I
s capitalism unfair only because people get unjustifiable income from ownership of productive property? Or, are labor markets also unfair? Even if wages and salaries were determined in competitive labor markets free from discrimination, a surgeon who is on the golf course by 2 p.m. would consume ten times more than a garbage collector working fifty hours per week, because the surgeon was genetically gifted and benefited from vast quantities of socially costly education. Free labor and capital markets mean that most who are wealthy are so not because they worked harder or sacrificed more than others, but because they inherited wealth, talent, or simply got lucky.
‟Distribution according to maxim 2 – to each according to the value of her labor’s contribution – is inequitable.
In Chapter 2 we concluded that distribution according to maxim 2 – to each according to the value of her labor’s contribution – is inequitable because income from human capital is unfair for the same reasons income from physical capital is unfair: Differences in the values of people’s contributions for reasons other than differences in effort or sacrifice are beyond people’s abilities to control, and carry no moral weight in any case.
Maxim 2? (click)
In chapter 2 of Hahnel's book The ABC's of Political Economy, previously published on SE, Hahnel discusses and compares three different "conceptions of economic justice" (and explains why he favors the third one):
  1. Conservative Maxim 1: Payment according to the value of one’s personal contribution and the contribution of the productive property one owns.
  2. Liberal Maxim 2: Payment according to the value of one’s personal contribution only.
  3. Radical Maxim 3: Payment according to effort, or the personal sacrifices one makes.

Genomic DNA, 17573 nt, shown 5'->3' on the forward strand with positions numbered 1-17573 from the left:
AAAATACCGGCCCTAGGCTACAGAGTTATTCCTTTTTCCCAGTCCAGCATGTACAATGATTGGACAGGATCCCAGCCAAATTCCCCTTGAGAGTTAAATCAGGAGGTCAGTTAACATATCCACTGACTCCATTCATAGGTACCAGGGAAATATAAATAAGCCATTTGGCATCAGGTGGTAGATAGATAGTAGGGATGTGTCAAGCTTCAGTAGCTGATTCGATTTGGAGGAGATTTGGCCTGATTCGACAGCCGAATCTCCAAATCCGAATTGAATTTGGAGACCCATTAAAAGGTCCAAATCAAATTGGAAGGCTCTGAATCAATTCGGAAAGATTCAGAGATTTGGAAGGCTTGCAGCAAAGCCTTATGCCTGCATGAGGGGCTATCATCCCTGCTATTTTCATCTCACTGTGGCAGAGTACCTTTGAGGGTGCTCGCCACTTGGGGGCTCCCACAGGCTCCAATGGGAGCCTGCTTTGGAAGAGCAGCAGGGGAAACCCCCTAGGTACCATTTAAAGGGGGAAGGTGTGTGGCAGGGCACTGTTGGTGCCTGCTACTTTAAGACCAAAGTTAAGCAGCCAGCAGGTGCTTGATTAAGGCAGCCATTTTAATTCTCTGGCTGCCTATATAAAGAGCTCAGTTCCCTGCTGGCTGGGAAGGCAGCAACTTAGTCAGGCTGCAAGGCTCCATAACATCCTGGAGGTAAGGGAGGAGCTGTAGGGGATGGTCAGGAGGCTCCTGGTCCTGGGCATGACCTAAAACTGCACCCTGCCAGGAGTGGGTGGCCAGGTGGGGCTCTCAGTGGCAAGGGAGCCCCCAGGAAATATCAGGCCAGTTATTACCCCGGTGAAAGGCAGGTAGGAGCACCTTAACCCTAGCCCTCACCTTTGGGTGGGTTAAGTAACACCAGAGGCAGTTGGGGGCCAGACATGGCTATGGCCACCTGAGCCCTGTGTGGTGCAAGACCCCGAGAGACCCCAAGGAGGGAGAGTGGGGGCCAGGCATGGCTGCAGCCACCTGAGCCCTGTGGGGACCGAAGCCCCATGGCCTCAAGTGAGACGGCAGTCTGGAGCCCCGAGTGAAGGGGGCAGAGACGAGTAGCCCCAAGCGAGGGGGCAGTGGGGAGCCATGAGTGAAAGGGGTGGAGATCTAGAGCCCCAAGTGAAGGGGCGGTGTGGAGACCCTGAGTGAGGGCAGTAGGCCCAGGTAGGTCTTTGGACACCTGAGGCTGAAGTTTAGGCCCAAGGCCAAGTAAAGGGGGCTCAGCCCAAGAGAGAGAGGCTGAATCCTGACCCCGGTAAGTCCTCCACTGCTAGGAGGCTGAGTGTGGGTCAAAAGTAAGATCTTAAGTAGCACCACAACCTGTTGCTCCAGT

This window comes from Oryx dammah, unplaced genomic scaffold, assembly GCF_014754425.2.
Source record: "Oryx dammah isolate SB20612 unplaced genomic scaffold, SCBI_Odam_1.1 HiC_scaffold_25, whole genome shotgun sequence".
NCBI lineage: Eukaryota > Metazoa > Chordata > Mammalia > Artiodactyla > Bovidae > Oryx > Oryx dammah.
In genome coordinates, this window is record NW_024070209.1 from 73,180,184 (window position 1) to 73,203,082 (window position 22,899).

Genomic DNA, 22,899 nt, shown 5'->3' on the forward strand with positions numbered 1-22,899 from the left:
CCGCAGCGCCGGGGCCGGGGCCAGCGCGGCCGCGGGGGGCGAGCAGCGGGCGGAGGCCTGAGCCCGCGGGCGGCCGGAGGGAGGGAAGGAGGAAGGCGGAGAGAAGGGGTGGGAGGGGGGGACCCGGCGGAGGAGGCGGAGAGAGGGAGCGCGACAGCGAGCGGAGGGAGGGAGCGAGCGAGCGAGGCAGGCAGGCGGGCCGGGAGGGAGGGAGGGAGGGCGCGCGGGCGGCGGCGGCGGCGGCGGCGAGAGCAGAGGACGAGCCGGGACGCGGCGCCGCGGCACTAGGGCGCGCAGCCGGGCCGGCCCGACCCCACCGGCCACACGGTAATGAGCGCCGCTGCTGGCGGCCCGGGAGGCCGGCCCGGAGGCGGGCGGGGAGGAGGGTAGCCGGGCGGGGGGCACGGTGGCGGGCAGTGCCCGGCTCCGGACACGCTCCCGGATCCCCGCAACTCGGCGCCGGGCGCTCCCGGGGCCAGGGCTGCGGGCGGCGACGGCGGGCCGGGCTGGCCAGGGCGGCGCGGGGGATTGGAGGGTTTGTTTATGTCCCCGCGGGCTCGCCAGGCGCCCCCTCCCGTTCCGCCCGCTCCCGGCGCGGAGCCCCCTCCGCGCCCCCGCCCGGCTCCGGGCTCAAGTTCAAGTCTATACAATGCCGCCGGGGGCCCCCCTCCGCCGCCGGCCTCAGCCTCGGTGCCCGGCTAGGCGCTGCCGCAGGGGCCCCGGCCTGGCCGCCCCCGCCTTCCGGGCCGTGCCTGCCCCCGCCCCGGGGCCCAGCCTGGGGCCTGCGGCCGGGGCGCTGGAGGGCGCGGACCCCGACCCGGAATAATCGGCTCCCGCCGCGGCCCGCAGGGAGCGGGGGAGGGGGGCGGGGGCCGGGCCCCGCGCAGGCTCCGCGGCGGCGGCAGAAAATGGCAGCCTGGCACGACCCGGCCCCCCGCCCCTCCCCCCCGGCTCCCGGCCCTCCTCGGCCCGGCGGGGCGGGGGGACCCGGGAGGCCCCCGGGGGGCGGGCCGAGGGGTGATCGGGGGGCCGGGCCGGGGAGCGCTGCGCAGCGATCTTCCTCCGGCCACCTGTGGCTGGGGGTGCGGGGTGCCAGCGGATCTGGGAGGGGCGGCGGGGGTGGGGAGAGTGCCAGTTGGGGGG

But wages in real world capitalism are more inequitable than marginal revenue product wages would be. Minorities and women are not paid the market value of their labor’s contribution. Because of economic discrimination in hiring, promotion, and pay, because of occupational ghettos, and because of unequal educational opportunities inequities in real world capitalism are far worse than they would be in ideal models.

Image: Milton Friedman & "A rich physician feels the pulse of a poor, sick patient" (Wikimedia).


This article is part of a list of refutations of ideas from Milton Friedman and mainstream economists in Robin Hahnel's book 'The ABC's of Political Economy' (2014). See all other myths already published on Socialist Economist here.




Comments






Also read







Topics


 
more current affairs


more unequal world


more big banks


more economics (the science)


more ideals


more marx


more 1917-1989







About




Another economics is possible

SE's mission: to analyse economics (capitalism) and look for a fair, egalitarian, democratic and green alternative (indeed, some kind of socialism). Read more about SE here.





Contributors



Avatar
Ghosh
Avatar
Milanovic
Avatar
Henwood
Avatar
Patnaik
Avatar
Hahnel
Avatar
Shaikh
Avatar
Hudson
Avatar
Kliman
Avatar
Ruccio
Avatar
Samary
Avatar
Patnaik
Avatar
Huber
Avatar
Zaman
Avatar
Rasmus
Avatar
Bockman
Avatar
Norfield





Stay updated




to SE's weekly
e-mail update


    









SE is a platform, open to a diversity of views from thinkers from across the globe. Views expressed in articles on SE do not necessarily reflect the views of SE's editors.